Court Clerks Vote to End Strike

Santa Clara County court workers voted Sunday to end a strike that halted all but essential services at South Bay courthouses for nearly two weeks.

The walkout by more than 300 members of the Superior Court Professional Employees Association marked the county’s first court strike in 14 years. Union officials demanded a raise for employees who had reportedly gone eight years without one.

On Sunday, after striking for eight workdays, the union voted to approve a contract that carries it through to February 2018. Click here to read the agreement.

Monday morning, the county’s 11 superior courthouses resumed operations just as the twelfth and newest building—a $208 million facility on North First Street in San Jose—marked its grand opening.

Workers previously rejected a one-year, 5-percent pay raise because they wanted to see a wage bump in the second year. The administration’s latest offer will give employees most of the previously negotiated raises immediately, the rest in November and a tentative second-year raise of 2.5 percent.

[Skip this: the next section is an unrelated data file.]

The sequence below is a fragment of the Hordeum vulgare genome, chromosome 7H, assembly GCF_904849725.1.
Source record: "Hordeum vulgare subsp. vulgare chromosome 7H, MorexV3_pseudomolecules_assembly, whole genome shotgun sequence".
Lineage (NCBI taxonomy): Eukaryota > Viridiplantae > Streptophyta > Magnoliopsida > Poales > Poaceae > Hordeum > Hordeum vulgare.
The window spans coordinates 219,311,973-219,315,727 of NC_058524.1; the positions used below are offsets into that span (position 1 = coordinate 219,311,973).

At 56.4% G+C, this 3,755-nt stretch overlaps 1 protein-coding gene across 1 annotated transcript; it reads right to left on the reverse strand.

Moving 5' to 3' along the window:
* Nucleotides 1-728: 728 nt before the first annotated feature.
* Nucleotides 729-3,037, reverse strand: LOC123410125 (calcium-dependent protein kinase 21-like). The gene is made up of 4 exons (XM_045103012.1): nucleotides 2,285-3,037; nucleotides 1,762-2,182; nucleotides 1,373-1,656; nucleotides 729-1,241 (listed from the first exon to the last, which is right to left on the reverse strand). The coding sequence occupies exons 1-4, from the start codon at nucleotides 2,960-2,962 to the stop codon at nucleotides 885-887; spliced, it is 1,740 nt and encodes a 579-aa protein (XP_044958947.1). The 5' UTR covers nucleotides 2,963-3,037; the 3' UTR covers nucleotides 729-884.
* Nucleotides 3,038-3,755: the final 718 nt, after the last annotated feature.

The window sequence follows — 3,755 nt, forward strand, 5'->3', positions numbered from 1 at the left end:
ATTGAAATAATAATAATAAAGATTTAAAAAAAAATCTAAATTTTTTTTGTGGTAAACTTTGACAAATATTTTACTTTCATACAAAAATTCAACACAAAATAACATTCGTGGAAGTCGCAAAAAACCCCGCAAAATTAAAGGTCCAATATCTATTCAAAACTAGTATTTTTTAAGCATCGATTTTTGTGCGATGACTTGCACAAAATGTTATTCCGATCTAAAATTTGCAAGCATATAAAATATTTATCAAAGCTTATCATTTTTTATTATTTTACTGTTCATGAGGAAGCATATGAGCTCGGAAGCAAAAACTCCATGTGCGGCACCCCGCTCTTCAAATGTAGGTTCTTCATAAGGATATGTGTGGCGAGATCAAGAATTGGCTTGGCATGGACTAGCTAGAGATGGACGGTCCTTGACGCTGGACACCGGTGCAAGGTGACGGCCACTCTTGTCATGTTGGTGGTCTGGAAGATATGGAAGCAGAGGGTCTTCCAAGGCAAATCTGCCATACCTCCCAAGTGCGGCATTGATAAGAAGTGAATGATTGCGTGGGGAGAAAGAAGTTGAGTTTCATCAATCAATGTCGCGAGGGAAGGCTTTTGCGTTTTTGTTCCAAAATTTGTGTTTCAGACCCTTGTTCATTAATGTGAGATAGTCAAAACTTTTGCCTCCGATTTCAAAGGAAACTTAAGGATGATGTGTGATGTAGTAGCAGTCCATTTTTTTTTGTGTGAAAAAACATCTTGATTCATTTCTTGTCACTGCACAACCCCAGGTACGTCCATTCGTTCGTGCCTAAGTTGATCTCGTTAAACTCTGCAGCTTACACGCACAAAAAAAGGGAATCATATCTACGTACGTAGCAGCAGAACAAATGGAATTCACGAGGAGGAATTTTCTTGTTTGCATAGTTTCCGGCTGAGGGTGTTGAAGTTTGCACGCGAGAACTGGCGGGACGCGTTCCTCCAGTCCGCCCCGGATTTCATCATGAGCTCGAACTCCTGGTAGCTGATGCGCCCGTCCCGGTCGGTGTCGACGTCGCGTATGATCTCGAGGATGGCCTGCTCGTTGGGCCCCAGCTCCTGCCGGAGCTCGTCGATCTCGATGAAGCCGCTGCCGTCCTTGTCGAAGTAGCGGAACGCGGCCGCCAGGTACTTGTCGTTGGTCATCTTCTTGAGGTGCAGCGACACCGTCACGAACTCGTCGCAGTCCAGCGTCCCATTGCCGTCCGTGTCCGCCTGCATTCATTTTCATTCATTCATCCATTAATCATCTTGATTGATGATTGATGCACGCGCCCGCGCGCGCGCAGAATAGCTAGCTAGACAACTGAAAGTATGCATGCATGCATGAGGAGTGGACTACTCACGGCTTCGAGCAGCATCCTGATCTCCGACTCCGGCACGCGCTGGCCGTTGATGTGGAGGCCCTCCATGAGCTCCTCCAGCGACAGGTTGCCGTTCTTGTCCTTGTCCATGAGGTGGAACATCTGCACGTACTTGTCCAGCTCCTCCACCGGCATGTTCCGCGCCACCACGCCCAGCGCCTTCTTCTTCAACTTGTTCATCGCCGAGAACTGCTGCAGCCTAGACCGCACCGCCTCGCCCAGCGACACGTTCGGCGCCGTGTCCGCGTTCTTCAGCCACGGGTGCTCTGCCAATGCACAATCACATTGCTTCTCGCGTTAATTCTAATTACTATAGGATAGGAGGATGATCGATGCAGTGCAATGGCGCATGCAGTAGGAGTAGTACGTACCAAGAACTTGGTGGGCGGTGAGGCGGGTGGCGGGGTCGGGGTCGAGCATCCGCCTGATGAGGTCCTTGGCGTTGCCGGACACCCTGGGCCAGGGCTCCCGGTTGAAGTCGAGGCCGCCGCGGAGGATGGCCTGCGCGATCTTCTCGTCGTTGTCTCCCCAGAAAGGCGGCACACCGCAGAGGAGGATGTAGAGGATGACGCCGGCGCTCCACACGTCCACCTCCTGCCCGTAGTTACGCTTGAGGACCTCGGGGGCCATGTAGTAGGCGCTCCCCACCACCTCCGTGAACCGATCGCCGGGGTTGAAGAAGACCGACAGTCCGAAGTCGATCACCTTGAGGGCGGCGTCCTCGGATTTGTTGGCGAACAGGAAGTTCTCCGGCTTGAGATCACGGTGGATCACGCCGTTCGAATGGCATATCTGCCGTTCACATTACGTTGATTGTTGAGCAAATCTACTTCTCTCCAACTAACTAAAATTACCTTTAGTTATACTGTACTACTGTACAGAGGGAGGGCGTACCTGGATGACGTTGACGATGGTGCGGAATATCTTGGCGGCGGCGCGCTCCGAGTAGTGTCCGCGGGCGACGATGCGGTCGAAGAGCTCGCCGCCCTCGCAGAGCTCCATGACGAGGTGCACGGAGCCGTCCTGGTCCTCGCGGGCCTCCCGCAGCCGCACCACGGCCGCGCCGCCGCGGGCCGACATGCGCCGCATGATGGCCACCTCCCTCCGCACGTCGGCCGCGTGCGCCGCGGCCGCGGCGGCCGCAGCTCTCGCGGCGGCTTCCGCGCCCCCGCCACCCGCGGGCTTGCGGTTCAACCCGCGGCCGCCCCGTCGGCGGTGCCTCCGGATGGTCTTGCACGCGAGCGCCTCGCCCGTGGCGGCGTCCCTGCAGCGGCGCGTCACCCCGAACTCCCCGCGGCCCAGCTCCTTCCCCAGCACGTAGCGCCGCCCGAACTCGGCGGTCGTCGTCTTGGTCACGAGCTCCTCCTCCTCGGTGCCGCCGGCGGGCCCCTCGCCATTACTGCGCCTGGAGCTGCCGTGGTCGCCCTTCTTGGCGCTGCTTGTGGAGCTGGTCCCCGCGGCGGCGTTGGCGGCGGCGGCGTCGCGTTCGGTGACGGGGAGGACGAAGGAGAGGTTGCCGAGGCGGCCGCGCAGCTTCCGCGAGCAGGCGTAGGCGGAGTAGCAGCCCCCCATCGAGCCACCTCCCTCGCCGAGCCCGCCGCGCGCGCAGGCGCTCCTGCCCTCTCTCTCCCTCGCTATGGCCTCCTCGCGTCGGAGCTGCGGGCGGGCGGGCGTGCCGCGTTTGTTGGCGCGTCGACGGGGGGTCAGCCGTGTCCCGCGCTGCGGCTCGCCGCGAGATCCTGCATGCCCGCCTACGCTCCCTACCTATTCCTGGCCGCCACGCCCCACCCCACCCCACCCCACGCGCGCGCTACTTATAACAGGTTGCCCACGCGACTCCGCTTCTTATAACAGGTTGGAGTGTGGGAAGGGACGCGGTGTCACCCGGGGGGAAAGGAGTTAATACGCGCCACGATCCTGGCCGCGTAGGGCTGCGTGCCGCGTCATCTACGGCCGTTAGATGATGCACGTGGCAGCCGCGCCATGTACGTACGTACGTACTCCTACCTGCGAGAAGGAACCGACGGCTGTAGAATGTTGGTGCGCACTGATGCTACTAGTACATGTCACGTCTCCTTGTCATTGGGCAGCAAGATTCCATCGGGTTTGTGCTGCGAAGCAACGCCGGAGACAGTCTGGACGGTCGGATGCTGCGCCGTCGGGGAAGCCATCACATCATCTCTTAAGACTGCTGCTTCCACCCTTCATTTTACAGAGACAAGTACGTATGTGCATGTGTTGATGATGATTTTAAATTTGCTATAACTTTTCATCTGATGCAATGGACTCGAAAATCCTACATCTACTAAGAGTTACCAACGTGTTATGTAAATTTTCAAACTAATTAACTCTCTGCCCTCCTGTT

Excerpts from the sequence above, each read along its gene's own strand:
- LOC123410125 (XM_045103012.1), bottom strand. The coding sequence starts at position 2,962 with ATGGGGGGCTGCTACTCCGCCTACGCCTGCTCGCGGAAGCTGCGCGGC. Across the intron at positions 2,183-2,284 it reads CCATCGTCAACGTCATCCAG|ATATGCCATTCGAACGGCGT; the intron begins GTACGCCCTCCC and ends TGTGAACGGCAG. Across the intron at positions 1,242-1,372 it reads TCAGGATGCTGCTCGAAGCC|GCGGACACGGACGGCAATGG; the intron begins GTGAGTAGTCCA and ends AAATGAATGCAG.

“We are pleased that a mutually agreeable resolution has been achieved,” the court said in a written statement Monday. “The court is eager to move forward together and welcomes the returning of employees … and the resuming of our regular operations.”

Labor leaders collected more than $44,000 during the walkout through a fundraiser, which they plan to disburse to union members.

Jennifer Wadsworth is the former news editor for San Jose Inside and Metro Silicon Valley. Follow her on Twitter at @jennwadsworth.


  1. Ask anyone on Social Security what the cost of living index is. This year folks on SS got a zero percent raise.

    So the taxpayers get shafted again. Why? Because negotiators purportedly representing the public aren’t digging into their own wallets to pay this “cost of living” expense. Instead, they’re digging into our wallets… again.

    But I’m only guessing, because there isn’t one word about the bureaucrats who hand out our money. I’d like to know why they don’t just tie in pay raises to the COL index. That would end these pay disputes, where the public is always caught in the middle.

  2. Even in years where SS recipients–who have paid into it–get a zero COLA, Congress votes itself a raise and expands its staff budgets. Congress is populated mostly by parasites, living very well off the people; and many of them, mostly Democrats, disingenuously decry income inequality.

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